Introduced Version






HOUSE JOINT
RESOLUTION No. 6

_____


DIGEST OF INTRODUCED RESOLUTION



Citations Affected: Articles 4 and 5 of the Indiana Constitution.

Synopsis: Supermajority requirement for tax increases. Provides that a bill to increase state taxes or impose a new state tax may not become law unless: (1) the bill is approved by a two-thirds majority vote in each house of the general assembly; or (2) the tax increase or new tax is approved in a statewide referendum. This proposed amendment has not been previously agreed to by a general assembly.

Effective: This proposed amendment must be agreed to by two consecutive general assemblies and ratified by a majority of the state's voters voting on the question to be effective.





Frizzell




    January 6, 2005, read first time and referred to Committee on Judiciary.








Introduced

First Regular Session 114th General Assembly (2005)


PRINTING CODE. Amendments: Whenever an existing statute (or a section of the Indiana Constitution) is being amended, the text of the existing provision will appear in this style type, additions will appear in this style type, and deletions will appear in this style type.
Additions: Whenever a new statutory provision is being enacted (or a new constitutional provision adopted), the text of the new provision will appear in this style type. Also, the word NEW will appear in that style type in the introductory clause of each SECTION that adds a new provision to the Indiana Code or the Indiana Constitution.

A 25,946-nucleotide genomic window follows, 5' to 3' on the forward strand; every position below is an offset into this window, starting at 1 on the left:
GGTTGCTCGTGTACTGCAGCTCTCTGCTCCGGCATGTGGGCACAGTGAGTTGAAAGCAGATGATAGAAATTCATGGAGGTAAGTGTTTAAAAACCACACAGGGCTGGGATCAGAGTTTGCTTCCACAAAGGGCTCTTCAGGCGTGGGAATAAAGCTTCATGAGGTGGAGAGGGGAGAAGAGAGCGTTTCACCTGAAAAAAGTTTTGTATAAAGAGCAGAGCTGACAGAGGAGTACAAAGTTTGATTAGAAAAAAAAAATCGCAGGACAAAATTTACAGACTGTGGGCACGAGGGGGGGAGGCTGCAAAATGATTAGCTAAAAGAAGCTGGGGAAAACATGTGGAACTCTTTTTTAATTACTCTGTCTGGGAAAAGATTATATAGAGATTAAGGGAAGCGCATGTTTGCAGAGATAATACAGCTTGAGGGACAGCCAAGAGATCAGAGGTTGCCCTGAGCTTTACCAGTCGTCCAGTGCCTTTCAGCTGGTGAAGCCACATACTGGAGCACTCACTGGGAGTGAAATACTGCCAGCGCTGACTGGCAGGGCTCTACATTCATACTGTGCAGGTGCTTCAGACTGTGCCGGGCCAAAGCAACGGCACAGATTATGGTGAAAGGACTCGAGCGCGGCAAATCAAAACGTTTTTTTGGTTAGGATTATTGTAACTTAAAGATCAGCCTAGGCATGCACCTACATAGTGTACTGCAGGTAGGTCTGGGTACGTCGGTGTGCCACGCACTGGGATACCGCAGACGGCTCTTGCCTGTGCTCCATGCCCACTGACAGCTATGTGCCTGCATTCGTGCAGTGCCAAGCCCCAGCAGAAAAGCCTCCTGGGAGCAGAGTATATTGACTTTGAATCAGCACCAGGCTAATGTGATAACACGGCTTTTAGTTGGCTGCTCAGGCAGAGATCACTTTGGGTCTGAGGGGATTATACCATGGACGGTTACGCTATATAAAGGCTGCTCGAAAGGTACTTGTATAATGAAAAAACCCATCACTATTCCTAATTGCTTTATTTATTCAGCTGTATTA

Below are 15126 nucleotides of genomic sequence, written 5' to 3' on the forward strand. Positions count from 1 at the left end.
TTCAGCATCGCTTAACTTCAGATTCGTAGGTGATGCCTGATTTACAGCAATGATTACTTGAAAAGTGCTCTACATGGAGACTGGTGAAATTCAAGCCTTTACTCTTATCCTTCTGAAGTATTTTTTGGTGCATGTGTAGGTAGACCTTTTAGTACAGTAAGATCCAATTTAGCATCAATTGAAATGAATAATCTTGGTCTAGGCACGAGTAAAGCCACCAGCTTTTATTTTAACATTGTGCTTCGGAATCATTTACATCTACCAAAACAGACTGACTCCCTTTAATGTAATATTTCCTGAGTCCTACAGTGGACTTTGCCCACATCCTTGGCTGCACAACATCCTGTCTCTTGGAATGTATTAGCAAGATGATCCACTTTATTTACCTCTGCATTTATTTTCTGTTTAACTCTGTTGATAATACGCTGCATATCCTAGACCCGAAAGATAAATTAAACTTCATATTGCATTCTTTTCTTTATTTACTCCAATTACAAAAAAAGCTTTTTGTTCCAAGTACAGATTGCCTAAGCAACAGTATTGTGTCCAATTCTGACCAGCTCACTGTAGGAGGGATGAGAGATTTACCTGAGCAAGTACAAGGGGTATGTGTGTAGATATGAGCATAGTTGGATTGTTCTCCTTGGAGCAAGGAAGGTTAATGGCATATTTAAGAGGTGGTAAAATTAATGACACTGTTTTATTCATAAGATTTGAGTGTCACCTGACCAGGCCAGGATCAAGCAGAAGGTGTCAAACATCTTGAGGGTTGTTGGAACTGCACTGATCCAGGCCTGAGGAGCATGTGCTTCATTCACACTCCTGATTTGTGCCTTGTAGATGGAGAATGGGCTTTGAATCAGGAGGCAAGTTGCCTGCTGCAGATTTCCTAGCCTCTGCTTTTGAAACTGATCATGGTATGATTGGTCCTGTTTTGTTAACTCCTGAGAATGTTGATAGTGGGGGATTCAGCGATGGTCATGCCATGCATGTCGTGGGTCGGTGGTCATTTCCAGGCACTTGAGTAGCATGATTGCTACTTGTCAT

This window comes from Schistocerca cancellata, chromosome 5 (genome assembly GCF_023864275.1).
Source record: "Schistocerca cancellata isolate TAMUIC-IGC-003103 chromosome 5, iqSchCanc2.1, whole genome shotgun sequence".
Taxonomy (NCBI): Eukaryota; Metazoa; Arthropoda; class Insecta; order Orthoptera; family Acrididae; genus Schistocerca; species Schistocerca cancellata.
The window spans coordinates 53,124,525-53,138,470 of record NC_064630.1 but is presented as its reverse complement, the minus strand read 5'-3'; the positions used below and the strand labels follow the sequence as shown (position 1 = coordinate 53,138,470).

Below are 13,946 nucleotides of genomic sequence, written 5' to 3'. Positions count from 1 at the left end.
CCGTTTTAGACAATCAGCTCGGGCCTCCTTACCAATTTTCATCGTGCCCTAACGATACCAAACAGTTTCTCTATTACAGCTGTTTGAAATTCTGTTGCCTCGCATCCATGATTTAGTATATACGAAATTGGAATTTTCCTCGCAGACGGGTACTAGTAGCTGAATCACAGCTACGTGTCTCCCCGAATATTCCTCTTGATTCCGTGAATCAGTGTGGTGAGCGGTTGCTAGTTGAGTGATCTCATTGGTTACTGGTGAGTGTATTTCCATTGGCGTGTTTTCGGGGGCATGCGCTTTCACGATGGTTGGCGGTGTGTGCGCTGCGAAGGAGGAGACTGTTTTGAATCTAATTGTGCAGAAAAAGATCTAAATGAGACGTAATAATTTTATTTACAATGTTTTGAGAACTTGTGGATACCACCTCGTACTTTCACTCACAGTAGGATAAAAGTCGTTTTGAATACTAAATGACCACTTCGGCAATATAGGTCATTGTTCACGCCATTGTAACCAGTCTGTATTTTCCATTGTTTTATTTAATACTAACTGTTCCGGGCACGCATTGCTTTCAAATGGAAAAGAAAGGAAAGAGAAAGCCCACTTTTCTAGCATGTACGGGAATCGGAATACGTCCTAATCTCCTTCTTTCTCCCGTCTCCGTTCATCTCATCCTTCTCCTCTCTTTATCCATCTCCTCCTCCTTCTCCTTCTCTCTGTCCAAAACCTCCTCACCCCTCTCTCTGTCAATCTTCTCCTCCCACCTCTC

Conflict reconciliation: Text in a statute in this style type or this style type reconciles conflicts between statutes enacted by the 2004 Regular General Assembly.

HOUSE JOINT
RESOLUTION No. 6




    A JOINT RESOLUTION proposing an amendment to Articles 4 and 5 of the Indiana Constitution concerning the general assembly.

Be it resolved by the General Assembly of the State of Indiana:

SOURCE: ; (05)HJ9208.1. -->     SECTION 1. The following amendments to the Constitution of the State of Indiana are proposed and agreed to by this, the One Hundred Fourteenth General Assembly of the State of Indiana, and are referred to the next General Assembly for reconsideration and agreement.
SOURCE: CON 4; (05)HJ9208.2. -->     SECTION 2. ARTICLE 4, SECTION 25 OF THE CONSTITUTION OF THE STATE OF INDIANA IS AMENDED TO READ AS FOLLOWS: Section 25. (a) Except as provided in subsection (b), a majority of all the members elected to each House shall be necessary to pass every bill or joint resolution; and all bills and joint resolutions so passed shall be signed by the Presiding Officers of the respective Houses.
     (b) A bill that increases state tax rates or establishes a new state tax may not become law unless:
        (1) at least two-thirds of the members elected to each House:
            (A) declare that an emergency exists; and
            (B) vote to approve the bill; or
        (2) a majority of the persons voting in a statewide election approve the tax increase or new tax.

SOURCE: CON 5; (05)HJ9208.3. -->     SECTION 3. ARTICLE 5, SECTION 14 OF THE CONSTITUTION OF THE STATE OF INDIANA IS AMENDED TO READ AS FOLLOWS: Section 14. (a) Every bill which shall have passed the General Assembly shall be presented to the Governor. The Governor shall have seven days after the day of presentment to act upon such bill as follows: